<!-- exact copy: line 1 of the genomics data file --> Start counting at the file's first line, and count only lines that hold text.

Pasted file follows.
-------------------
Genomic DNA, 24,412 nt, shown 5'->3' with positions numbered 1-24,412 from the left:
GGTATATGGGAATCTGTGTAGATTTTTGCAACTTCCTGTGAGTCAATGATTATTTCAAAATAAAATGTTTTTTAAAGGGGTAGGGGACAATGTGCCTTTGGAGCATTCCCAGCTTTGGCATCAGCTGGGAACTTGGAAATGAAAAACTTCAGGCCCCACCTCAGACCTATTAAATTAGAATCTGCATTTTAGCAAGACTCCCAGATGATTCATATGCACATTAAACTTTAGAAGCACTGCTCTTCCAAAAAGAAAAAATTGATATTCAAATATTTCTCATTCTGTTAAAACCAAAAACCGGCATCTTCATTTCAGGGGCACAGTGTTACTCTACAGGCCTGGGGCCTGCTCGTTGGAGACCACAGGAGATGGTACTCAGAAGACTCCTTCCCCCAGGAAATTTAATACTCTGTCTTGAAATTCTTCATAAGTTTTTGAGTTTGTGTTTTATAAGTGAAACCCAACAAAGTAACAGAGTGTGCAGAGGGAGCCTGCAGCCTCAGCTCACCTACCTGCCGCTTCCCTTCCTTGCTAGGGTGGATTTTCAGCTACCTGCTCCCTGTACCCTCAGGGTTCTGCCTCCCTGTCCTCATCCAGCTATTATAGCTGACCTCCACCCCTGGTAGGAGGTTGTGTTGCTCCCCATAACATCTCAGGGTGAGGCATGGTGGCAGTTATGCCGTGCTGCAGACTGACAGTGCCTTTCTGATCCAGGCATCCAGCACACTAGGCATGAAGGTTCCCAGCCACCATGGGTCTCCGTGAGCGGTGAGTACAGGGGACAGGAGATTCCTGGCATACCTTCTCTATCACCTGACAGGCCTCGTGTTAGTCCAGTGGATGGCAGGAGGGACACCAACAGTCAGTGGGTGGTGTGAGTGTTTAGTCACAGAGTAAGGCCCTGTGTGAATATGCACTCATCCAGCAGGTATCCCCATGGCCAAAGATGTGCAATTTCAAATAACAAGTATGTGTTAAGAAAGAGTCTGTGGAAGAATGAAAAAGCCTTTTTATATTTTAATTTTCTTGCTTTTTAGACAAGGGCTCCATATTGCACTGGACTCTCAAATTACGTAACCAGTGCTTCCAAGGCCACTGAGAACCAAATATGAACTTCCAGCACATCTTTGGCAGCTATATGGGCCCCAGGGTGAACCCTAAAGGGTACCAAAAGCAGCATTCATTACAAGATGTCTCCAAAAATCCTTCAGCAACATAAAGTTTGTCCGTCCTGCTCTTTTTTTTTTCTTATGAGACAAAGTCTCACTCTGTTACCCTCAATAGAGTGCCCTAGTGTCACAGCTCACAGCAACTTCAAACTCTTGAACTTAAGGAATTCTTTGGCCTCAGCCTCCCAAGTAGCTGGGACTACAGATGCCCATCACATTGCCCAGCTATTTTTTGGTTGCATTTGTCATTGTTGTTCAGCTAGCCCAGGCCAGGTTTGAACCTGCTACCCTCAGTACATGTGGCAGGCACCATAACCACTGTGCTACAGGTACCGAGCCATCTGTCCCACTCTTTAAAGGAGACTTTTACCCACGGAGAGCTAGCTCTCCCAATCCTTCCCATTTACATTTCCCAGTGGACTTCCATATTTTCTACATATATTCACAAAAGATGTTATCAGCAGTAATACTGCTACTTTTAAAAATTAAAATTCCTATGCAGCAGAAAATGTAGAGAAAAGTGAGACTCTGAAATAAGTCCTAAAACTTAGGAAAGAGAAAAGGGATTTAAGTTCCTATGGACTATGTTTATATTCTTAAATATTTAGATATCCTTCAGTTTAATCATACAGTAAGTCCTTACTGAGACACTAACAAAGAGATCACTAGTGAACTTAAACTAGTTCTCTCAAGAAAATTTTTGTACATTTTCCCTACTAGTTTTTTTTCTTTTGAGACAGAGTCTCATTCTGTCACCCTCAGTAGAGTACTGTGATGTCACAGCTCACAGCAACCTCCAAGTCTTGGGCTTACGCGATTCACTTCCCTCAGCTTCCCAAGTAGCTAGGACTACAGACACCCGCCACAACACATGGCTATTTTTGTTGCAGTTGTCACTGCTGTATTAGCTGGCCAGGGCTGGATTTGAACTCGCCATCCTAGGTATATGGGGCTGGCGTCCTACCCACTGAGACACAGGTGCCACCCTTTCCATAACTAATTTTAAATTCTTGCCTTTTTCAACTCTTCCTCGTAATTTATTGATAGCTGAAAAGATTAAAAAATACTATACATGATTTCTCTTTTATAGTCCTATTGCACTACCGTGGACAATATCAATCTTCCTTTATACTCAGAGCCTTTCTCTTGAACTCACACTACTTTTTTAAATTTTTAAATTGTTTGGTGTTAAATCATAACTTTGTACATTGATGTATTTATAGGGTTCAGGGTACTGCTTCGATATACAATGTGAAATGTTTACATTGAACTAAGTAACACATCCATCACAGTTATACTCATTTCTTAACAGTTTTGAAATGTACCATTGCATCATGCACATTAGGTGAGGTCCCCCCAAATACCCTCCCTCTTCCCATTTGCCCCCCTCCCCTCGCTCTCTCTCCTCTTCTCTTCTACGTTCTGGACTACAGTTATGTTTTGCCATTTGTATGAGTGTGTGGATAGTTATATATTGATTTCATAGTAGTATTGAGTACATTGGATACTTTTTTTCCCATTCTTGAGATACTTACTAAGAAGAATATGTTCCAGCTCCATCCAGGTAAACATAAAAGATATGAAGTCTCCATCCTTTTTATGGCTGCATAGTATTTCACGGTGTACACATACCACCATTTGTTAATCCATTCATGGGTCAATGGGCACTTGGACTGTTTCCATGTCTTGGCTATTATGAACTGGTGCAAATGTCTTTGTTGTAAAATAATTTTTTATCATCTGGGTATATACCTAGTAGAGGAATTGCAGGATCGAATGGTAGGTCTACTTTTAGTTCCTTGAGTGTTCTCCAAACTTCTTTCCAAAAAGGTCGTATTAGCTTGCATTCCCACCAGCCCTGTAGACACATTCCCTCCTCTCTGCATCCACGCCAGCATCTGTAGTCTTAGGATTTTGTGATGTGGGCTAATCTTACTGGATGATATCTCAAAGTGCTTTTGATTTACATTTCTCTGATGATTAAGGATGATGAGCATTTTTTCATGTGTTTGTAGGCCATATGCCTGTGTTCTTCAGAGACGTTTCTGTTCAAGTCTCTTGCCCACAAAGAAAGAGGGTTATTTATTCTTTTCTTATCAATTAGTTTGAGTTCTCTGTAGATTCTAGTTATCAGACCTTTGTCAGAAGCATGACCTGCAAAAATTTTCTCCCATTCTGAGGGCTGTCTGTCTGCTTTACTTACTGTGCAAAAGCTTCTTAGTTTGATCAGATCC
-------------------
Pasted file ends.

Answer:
Genomic DNA, 24,412 nt, shown 5'->3' with positions numbered 1-24,412 from the left: